So while Nora has been busy with Pedro and the other two women dead to the world, the children are gone and they may never see them again. I understood and felt the panic and desperation once the adults had realised the children are gone but in all fairness one adult should have at least been watching the children. It’s really an unwritten rule. Throughout the rest of the story each woman puts the blame on others without I ever really felt stepping up to the mark and saying well each of them were at fault. When you are going through the situation of losing your children you are just trying to get to the next stage, to cling to that hope that they will be found safe and well. You can't bear to think about the ultimate consequences of what they could be going through.

What sets this book apart from the rest I felt was the fact we knew exactly where the children were and what they were going through at each given stage. As they disappear the story is split into two distinct narratives, that of the children and that of their parents. I never thought I would be saying this but I preferred reading from the children’s point of view and I found myself racing through the parents sections in order to get back to the children. I initially thought should the children's perspective be here at all, would it have made the book better to focus on just Nora and Liv and co, but the more I read I felt following Isabel, Sebastian, Marcus and the rest that this was a stronger element to the book.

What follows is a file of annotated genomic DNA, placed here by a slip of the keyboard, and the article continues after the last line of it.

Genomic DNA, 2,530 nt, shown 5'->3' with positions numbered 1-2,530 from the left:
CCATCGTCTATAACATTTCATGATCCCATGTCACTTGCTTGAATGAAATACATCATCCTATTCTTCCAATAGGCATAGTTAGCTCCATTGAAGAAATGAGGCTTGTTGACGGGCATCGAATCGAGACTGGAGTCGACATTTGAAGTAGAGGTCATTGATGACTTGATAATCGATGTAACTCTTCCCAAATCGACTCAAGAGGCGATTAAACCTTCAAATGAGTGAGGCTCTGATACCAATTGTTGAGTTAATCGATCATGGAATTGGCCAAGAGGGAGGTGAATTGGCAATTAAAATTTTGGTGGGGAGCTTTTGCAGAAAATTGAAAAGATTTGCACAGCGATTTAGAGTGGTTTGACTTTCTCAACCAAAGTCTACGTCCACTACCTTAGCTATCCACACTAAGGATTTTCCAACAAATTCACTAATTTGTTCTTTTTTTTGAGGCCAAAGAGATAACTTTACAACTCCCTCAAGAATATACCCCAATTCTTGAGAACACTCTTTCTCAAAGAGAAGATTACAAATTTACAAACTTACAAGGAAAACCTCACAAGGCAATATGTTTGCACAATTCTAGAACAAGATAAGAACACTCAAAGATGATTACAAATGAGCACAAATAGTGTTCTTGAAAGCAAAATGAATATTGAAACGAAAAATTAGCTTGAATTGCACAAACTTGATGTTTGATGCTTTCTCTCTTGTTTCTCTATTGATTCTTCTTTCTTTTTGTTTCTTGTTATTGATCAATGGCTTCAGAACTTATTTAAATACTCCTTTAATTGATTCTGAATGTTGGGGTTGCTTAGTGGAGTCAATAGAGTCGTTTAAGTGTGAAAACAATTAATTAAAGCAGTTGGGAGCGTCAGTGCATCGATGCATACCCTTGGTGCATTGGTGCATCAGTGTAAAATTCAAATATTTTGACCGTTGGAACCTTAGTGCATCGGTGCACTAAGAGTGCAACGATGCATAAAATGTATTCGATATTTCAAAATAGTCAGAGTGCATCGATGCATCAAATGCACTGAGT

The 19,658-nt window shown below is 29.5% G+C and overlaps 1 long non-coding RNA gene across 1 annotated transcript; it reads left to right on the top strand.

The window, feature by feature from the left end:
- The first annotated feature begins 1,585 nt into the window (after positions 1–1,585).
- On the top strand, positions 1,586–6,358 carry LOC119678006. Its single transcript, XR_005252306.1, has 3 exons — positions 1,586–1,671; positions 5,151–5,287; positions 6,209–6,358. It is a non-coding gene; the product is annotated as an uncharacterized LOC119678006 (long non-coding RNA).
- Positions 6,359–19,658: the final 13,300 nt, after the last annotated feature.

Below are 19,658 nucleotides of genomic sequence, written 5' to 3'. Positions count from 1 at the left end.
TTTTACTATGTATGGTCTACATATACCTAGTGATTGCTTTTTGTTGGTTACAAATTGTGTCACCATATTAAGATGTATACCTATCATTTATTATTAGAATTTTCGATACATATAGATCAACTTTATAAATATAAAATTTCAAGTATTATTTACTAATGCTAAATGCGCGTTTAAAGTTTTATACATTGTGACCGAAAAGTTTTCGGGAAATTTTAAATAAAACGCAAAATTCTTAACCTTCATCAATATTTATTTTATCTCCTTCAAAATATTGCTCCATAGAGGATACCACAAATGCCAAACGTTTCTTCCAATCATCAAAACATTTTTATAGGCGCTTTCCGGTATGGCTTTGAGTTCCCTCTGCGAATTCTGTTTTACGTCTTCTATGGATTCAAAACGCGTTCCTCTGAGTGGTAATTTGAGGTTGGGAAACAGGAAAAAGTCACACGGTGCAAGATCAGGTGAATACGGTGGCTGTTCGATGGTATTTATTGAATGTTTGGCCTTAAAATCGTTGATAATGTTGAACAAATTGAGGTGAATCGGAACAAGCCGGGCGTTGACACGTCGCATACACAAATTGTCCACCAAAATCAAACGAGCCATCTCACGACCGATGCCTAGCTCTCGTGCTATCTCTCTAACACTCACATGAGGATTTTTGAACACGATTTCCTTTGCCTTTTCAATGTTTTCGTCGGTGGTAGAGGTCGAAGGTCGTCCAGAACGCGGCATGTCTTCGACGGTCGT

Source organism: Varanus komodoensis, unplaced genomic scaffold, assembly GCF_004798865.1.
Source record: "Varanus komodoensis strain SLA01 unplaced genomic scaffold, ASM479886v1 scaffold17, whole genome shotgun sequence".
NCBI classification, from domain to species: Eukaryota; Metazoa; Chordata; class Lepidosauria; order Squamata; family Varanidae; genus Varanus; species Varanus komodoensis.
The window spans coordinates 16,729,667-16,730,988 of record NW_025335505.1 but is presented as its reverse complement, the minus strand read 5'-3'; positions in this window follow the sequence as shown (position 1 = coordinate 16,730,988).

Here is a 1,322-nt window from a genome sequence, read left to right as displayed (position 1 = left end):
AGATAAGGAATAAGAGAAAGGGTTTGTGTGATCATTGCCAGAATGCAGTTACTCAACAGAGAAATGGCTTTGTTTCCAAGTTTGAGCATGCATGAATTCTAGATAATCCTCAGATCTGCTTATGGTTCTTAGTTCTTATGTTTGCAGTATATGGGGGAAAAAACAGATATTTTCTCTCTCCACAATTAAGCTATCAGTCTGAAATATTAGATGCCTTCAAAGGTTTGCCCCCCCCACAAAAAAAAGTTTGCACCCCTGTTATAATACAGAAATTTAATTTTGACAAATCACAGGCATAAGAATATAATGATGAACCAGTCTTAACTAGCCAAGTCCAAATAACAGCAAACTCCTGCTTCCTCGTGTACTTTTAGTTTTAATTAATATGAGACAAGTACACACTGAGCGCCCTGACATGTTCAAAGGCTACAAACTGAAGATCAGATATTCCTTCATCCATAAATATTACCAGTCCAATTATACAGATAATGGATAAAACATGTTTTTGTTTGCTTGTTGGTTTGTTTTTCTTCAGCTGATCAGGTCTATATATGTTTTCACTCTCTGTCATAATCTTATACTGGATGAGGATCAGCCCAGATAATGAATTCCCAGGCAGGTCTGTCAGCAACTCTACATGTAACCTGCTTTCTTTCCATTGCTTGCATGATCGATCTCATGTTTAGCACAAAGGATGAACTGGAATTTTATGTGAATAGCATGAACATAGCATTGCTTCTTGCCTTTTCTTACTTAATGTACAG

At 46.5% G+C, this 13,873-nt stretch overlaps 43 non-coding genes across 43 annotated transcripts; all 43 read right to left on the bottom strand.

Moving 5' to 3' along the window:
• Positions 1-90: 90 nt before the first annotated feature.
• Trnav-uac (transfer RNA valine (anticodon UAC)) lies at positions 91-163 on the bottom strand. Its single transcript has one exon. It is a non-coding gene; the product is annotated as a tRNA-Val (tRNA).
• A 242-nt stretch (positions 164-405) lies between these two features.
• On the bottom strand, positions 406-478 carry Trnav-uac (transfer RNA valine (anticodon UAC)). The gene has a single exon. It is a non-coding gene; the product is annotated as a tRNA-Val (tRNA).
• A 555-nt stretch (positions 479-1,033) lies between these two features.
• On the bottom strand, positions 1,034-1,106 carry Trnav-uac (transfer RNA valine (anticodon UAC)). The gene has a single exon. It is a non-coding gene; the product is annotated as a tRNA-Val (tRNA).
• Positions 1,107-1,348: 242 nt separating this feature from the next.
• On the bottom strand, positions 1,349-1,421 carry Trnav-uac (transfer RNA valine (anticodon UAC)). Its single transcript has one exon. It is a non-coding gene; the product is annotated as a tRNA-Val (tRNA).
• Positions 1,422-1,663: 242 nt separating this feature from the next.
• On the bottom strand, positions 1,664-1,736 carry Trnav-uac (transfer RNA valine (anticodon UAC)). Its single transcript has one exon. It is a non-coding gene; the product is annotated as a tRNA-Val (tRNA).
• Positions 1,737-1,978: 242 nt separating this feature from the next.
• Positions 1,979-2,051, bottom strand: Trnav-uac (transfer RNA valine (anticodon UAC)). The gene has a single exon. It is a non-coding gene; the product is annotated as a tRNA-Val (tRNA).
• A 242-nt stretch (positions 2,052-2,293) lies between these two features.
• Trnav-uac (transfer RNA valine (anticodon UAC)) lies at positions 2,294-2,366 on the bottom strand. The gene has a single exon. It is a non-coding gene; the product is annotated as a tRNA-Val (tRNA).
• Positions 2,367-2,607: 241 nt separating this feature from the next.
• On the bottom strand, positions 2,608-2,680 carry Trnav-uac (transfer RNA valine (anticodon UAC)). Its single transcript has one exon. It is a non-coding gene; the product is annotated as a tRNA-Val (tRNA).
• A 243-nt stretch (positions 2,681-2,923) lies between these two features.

The parents in this story did nothing for me as characters, I was meant to feel sympathy for their plight and to an extent I did but they just seemed to have no get up and go in them. They were wallowing in misery which is natural but there was no communication between the couples or even between each husband and wife. At some points I felt their torment but honestly they were a frustrating bunch of people who I couldn't warm to at all. Nora seemed to distance herself from everything and in the worst way possible. Surely a situation like this would bring people closer rather than further exposing the cracks in a relationship. A call for unity rather than separation. The worst has happened that can ever happen to a family and how they dealt with it left a lot to be desired.